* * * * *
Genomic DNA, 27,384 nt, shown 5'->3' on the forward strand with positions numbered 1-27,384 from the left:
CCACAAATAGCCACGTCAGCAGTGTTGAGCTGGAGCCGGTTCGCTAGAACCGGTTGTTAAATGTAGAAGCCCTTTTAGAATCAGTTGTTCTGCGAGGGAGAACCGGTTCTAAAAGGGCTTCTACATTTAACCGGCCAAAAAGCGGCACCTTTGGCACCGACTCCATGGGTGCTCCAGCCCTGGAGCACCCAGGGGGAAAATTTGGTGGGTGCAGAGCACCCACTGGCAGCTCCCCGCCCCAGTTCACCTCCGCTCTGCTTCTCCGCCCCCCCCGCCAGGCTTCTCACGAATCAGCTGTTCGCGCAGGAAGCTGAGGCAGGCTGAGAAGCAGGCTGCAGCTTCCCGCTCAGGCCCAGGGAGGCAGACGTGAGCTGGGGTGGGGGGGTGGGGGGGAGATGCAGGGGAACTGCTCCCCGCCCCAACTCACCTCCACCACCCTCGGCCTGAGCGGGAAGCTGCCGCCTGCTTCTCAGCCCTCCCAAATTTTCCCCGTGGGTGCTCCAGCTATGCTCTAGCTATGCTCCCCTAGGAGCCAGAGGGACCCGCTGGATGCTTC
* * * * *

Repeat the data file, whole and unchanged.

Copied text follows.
Genomic DNA, 27,384 nt, shown 5'->3' on the forward strand with positions numbered 1-27,384 from the left:
CCACAAATAGCCACGTCAGCAGTGTTGAGCTGGAGCCGGTTCGCTAGAACCGGTTGTTAAATGTAGAAGCCCTTTTAGAATCAGTTGTTCTGCGAGGGAGAACCGGTTCTAAAAGGGCTTCTACATTTAACCGGCCAAAAAGCGGCACCTTTGGCACCGACTCCATGGGTGCTCCAGCCCTGGAGCACCCAGGGGGAAAATTTGGTGGGTGCAGAGCACCCACTGGCAGCTCCCCGCCCCAGTTCACCTCCGCTCTGCTTCTCCGCCCCCCCCGCCAGGCTTCTCACGAATCAGCTGTTCGCGCAGGAAGCTGAGGCAGGCTGAGAAGCAGGCTGCAGCTTCCCGCTCAGGCCCAGGGAGGCAGACGTGAGCTGGGGTGGGGGGGTGGGGGGGAGATGCAGGGGAACTGCTCCCCGCCCCAACTCACCTCCACCACCCTCGGCCTGAGCGGGAAGCTGCCGCCTGCTTCTCAGCCCTCCCAAATTTTCCCCGTGGGTGCTCCAGCTATGCTCTAGCTATGCTCCCCTAGGAGCCAGAGGGACCCGCTGGATGCTTC